Have you ever lived with a puppy, one which becomes your beloved family pet? Whilst you watch Netflix, it nestles in your lap, an intrinsic part of your life. However, after a long day at work, when you open your front door to be greeted with dog excrement, your endearment to the pooch wanes.
Living with a disability is similar to this situation, while I have embraced mine, it has its unique challenges.
The body I inhabit is always ‘currently under construction’. My disability affects every muscle, resulting in my gait being extremely unsteady and I walk as though I’m an accident waiting to happen. My speech is slurred, most people require subtitles to understand me. I appear as though I’m permanently intoxicated.
My disability is purely physical, it doesn’t affect my intellect in any way. I was accepted into university on my own merit and have three degrees.
My disability hasn’t prevented me from experiencing the richness life has to offer. However, there are challenges and some of the most confronting, are people’s perceptions and reactions towards me.
As I step out of my front door, dragging my contorted body along the pavement, I’m met with a sea of stares. Many feel entitled to gawk at me and I feel like a thousand paper cuts are pulsating through my body.
I’m a celebrity without renumeration. I realise people gaping is often due to ignorance and in most cases I ignore or smile. However, occasionally I snap and say “would you like a picture?” Most decline the photo opportunity. If I feel playful, I smile and say “sorry I’m taken”.
My unsteady gait and slurred speech, also causes many to believe I have the intellect of an infant. Their tone of voice alters, pitch rising as they condescend. I’m frequently addressed as a ‘good girl’ and whilst I aim to have a Zen like attitude, sometimes this aspiration goes out the window.
For instance, once, as I was walking to the sink in a public toilet, a woman who emerged from a cubicle, instructed me to ‘go clean your hands like a good girl’. I was infuriated. How dare she patronise me, I thought. My face turned crimson, a wave of indignation came over me. I cleansed my hands, violently, and without sufficiently rinsing the soap suds from my palms, I stormed out. If my speech was crystal clear, I had a list of retorts on hand, I can assure you they were not G rated.
On another occasion, I sat at a table while my partner bought our meals at a club. Two elderly couples across from me, began vocalising their paternalistic concerns that I shouldn’t be left unsupervised. I guess they had a point, they did look dodgy!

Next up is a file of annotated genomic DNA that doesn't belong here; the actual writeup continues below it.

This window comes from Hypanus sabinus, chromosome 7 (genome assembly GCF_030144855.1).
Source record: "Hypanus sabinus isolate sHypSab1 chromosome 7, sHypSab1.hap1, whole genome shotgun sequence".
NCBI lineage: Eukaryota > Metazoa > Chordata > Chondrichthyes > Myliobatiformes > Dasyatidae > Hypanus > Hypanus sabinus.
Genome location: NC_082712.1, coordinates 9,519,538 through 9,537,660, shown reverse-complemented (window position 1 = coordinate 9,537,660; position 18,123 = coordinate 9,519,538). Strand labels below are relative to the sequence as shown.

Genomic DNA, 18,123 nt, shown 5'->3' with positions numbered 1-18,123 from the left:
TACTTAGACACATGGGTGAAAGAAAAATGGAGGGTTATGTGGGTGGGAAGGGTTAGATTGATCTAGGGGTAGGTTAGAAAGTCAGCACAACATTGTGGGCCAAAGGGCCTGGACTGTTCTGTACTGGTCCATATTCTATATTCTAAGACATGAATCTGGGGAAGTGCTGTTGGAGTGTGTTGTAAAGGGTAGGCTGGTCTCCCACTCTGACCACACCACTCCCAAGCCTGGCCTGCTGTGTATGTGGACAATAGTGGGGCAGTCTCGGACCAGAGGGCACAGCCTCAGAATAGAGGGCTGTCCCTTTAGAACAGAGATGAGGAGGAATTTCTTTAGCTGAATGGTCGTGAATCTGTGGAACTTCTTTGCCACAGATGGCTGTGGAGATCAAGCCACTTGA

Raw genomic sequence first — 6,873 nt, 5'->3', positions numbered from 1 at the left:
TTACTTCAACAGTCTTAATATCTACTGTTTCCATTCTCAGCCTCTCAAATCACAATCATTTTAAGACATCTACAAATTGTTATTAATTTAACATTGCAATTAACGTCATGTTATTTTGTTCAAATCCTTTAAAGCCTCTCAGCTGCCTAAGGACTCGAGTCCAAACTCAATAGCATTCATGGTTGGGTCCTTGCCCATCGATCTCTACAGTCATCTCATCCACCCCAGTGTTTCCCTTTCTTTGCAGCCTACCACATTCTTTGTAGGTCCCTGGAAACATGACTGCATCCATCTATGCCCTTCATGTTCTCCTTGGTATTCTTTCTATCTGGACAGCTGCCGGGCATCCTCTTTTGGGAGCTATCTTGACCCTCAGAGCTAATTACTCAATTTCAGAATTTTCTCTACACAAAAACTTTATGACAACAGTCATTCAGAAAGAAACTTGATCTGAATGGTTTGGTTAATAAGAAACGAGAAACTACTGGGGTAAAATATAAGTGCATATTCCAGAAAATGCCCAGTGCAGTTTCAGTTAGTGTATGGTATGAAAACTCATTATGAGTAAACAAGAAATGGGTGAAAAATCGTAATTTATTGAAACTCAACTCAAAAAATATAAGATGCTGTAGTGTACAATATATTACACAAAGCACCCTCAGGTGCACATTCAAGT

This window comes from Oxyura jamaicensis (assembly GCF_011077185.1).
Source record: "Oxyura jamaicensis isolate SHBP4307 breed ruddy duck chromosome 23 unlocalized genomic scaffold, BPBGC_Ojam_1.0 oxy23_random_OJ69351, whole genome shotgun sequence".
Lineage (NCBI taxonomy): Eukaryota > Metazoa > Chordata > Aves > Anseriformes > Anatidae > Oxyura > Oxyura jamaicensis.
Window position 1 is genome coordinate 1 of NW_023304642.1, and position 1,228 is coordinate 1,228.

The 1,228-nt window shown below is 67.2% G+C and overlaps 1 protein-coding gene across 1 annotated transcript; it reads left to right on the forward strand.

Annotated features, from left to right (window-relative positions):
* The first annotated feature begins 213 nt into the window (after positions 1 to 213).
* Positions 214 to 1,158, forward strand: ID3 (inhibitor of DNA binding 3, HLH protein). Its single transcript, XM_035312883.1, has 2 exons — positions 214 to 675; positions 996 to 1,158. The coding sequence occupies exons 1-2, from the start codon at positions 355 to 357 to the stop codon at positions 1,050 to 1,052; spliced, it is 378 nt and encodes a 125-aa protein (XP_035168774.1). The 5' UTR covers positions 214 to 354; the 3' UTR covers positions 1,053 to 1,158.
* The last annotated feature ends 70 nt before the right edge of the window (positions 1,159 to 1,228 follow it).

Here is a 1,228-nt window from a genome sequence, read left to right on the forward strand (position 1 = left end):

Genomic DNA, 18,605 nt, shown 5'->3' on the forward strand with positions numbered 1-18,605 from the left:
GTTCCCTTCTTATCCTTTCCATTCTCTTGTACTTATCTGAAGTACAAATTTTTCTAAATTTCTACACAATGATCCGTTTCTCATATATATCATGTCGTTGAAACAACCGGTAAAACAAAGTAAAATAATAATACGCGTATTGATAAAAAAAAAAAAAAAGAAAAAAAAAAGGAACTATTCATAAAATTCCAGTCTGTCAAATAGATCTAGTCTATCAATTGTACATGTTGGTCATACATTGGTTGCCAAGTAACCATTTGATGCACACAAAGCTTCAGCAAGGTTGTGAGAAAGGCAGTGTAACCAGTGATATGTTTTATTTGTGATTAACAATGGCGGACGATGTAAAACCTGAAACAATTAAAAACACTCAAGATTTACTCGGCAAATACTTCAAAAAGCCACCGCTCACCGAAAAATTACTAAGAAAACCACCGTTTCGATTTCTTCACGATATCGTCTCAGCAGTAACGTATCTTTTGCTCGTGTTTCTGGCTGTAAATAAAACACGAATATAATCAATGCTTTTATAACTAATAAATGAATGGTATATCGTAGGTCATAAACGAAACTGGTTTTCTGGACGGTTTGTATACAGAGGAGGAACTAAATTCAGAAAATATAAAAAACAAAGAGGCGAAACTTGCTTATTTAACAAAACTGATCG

In most cases I try to explain I am intelligent. When my partner and I first started dating, he was surprised that whenever I met someone, I would automatically announce to them I had three degrees. He thought it hypocritical and elitist from someone who professed to be a socialist. However, by spending more time with me, he understood the rationale behind the introduction.
Many people have limited understanding of cerebral palsy and require education. However, I feel enraged when condescending attitudes remain even after explanations are provided. For instance, my partner conveys to someone that I’m intelligent with uni degrees. They turn, looking toward me, saying, “you ARE a clever girl!" Sadly, the perception of people with disability being intellectually inferior is so ingrained. Ignorance moves into arrogance, which is extremely difficult to deal with.
People often express to me they find me inspirational simply for completing ordinary tasks. I once attended a job interview, during which I was praised for getting to the venue ‘all by myself’. I had no idea that catching a cab was so impressive. My notion of inspiring action involves reducing world hunger. Placing witticism aside, it’s frustrating that people have such small expectations of me due to my disability. As I ventured home, ‘all by myself’, I knew I wouldn’t be offered that position.
Despite encountering prejudicial attitudes, I have also experienced empathy and inclusion. My friends and family value the essence of who I am. I have experienced the best of humanity. People generally yearn to understand.
So next time you see a person with a disability, don’t be filled with fear or curiosity. We are really not that fascinating. I can assure you, your Facebook feed is probably more captivating!